What Types of Downloadable Ingame Content Are There and Why Do We Buy Them?
As explained in our previous article, games conquer us so easily because they let us fulfill our basic needs in a way that brings us more pleasure and less hurdle than when we fulfill the same needs in real life. And as the gaming world is shifting towards the F2P monetization model, game producers tend to anchor this pleasure to the purchase of the ingame downloadable content (DLC) as their main source of income. In this article, we’ll take a look at what types of DLC are there and why gamers buy them.
In fact, many contemporary F2P games give you just enough free content to make you start liking the game. But then, at each step towards a better gaming experience, you’re facing the necessity to buy some sort of DLC. Moreover, now even paid games leverage this channel to get more income, which sometimes gets on gamers’ nerves — just like in the case with EA’s Star Wars: Battlefront 2 where the main characters were only available for an extra payment.
While this new practice might seem unfair to some gamers, it actually has some tangible upsides, too. Before the advent of F2P, if you didn’t have spare $100, there was no chance you’d be playing a video game at all. In turn, today, anyone can play amazing games at no cost, even if those may take thousands of hours and millions in cash to develop. Moreover, as many game producers roll out new downloadable content long after the game release, now you can always get a fresh gaming experience and stay engaged in your favorite games for long. So it shouldn’t come as a surprise that gamers need to pay for these benefits, even if not directly at the point of the first contact with the game.
So what sort of downloadable content is there?
Depending on the game genre, complexity, and the platform you choose, there can be a different number of ingame features that bring you pleasure through fulfilling a variety of your needs. And those distinct features will encompass the use of different types of downloadable ingame goods.
Say, when you play an iPhone Puzzle game, most of your pleasure comes directly from solving the puzzle across different levels. When you’re playing World of Warcraft, though, you have a much wider spectrum of activities to source the pleasure from: choosing the appearance and the race of your character, communicating and competing with other gamers, solving quests alone or with other users, discovering new lands, etc.
In the first case, you’ll most likely want to pay for unlocking the new levels or extended functions of the app to solve puzzles quicker and better than other players. In the second case, you might want to buy new skins, gold coins to pay for any other ingame items in the game, or an extension that unlocks new lands and quests.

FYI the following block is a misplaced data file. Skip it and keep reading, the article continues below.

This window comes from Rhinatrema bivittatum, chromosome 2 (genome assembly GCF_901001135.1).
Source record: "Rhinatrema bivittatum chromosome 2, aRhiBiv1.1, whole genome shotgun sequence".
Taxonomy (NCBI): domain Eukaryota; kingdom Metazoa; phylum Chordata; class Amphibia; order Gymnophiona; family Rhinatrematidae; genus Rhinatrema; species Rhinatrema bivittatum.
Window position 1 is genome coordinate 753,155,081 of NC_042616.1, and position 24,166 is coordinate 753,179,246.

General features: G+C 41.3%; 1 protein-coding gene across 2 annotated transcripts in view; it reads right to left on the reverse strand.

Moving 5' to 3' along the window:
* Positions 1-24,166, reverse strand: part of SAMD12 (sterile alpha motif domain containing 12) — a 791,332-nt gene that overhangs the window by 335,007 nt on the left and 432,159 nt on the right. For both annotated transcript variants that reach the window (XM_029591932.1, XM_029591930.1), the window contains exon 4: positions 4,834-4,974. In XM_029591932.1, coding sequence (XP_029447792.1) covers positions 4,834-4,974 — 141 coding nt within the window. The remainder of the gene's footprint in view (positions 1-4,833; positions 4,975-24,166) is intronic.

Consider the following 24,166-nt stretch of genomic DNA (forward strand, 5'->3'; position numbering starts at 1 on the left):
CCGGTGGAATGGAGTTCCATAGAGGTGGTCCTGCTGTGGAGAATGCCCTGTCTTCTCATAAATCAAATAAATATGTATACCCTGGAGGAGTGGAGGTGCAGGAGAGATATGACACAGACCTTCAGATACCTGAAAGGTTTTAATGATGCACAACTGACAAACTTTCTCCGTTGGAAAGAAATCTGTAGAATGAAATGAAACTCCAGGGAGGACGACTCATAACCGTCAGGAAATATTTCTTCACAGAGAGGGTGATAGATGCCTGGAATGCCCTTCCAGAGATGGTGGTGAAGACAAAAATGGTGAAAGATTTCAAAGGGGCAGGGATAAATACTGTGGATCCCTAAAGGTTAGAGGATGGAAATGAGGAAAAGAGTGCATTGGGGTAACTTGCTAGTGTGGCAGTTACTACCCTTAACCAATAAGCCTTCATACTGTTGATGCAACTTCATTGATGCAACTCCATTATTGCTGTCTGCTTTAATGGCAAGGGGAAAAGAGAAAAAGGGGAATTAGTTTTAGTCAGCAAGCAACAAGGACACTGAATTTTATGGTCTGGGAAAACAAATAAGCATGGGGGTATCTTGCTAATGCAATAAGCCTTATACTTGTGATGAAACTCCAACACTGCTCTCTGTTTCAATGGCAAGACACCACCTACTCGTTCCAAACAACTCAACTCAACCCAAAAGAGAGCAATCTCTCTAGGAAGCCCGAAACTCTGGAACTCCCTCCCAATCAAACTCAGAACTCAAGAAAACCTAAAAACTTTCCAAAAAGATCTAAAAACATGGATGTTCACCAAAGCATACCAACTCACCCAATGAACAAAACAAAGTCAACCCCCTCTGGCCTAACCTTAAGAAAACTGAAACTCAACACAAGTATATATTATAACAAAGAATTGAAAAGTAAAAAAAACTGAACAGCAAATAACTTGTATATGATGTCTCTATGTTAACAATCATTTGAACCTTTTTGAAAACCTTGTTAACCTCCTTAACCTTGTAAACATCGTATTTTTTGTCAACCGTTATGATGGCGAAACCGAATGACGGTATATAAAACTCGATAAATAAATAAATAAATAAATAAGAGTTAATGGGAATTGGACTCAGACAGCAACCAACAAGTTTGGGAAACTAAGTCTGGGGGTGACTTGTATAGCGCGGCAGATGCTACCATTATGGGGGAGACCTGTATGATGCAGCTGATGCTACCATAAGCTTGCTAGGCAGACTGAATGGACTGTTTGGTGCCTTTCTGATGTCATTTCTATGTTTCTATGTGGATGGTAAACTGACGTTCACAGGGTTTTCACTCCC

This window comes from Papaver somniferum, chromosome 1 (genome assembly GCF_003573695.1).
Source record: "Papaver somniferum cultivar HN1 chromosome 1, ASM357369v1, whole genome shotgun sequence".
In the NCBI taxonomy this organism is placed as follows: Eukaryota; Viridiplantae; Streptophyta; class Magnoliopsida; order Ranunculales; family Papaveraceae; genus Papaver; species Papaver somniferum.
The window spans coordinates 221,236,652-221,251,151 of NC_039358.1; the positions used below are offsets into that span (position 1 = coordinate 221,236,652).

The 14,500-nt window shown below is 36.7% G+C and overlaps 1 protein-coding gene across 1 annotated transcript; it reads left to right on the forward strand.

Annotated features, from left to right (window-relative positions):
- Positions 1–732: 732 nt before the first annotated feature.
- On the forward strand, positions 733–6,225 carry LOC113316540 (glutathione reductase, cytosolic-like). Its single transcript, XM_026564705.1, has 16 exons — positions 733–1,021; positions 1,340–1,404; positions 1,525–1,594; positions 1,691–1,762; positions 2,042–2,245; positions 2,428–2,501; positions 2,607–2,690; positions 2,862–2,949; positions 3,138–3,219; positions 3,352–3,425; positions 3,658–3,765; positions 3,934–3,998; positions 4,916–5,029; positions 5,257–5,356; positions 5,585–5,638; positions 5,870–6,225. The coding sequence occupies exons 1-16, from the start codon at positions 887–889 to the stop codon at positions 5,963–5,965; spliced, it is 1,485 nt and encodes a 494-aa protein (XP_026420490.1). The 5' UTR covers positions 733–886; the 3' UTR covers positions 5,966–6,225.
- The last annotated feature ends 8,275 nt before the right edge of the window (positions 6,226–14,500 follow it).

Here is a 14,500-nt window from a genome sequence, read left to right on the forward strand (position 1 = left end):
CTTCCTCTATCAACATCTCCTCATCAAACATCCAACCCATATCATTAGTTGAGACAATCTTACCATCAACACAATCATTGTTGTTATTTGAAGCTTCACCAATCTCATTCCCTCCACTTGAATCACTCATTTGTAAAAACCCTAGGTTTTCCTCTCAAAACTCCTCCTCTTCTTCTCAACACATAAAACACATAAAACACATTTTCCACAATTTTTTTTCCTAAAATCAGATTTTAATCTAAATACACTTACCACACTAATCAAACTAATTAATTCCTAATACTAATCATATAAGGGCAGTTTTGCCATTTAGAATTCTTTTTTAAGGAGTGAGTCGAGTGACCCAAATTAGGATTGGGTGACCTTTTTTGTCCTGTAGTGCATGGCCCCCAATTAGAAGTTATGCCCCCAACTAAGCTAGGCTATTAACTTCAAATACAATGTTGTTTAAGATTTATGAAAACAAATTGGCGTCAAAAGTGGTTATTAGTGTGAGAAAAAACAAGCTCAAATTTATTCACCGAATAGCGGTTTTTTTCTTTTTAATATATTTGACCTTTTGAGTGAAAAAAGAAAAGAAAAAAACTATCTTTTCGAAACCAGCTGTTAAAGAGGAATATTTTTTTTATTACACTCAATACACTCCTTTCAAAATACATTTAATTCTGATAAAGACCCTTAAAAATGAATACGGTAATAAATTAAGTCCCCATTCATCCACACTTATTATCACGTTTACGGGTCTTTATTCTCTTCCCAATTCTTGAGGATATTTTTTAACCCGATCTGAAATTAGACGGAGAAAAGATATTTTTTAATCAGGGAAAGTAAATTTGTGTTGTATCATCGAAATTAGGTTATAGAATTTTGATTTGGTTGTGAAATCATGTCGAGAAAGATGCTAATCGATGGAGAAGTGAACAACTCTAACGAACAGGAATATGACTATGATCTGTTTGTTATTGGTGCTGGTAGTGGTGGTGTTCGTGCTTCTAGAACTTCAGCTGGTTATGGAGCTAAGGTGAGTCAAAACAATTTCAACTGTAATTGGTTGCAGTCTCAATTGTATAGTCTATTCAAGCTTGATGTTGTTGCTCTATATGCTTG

In this regard, ingame items can be classified by the reasons why one would purchase them:
1) Better ingame performance:
One of the major reasons for people to play games is challenging themselves as they complete increasingly complex ingame tasks and prove they are capable of overcoming the arising difficulties. That’s why a big chunk of downloadable content contributes to gamers’ capability to do so:
- Ingame currencies: this is the most universal and easily accessible ingame item, often serving as a point of access to any other DLC that gamers are craving for. That’s why such currencies are in high demand not only in simple mobile games like Candy Crush Saga where they help to unlock new app features but also in complex MMOs where they can be exchanged for anything else from skins or boosting to subscription days. However, even though most people love ingame currencies for enabling an unobstructed play, some claim that game producers introduce those to hide the real value of the items they sell and reap more profits, especially with exchange rates other than 1:1;
- Armor, weapons, vehicles and other stuff that increases your ingame strength and takes your overall performance to a higher level.
- Extra items not included in the original game — characters, outfits and so on.
For example, in Street Fighter IV gamers can download custom outfits for their favorite players and Epic Games provides Gears of War 3 players with new characters that can be added to the game.
- Extra maps, quests, levels and other features that expand the game narrative and increase the game lifetime value.
Activision offers new downloadable levels to Modern Warfare gamers every several months and regularly releases new songs for its Guitar Hero series, too. By downloading new levels or songs, players can continue to enjoy new challenges after completing the original game.
- Boost and cheats — this DLC unlocks game parts which are usually only earned by playing the game. Such downloadable content includes the “Time is Money Pack” for Skate 3 and the In-Game Money content like in The Godfather: the Game.
By the way, the two last examples reveal another way to classify the DLC: it can be transferrable or non-transferrable between gamers and thus either bought from the game producer and his partners only or traded on external platforms by the gamers themselves. Say, if you bought an extension to your favorite game which unlocks new quests for you, you normally can’t retrade it for other gamers to use it in their gameplay. But if you want to give or sell your ingame currency or skins to other gamers, you can easily do that and they can then retrade it once again — not in all games, though.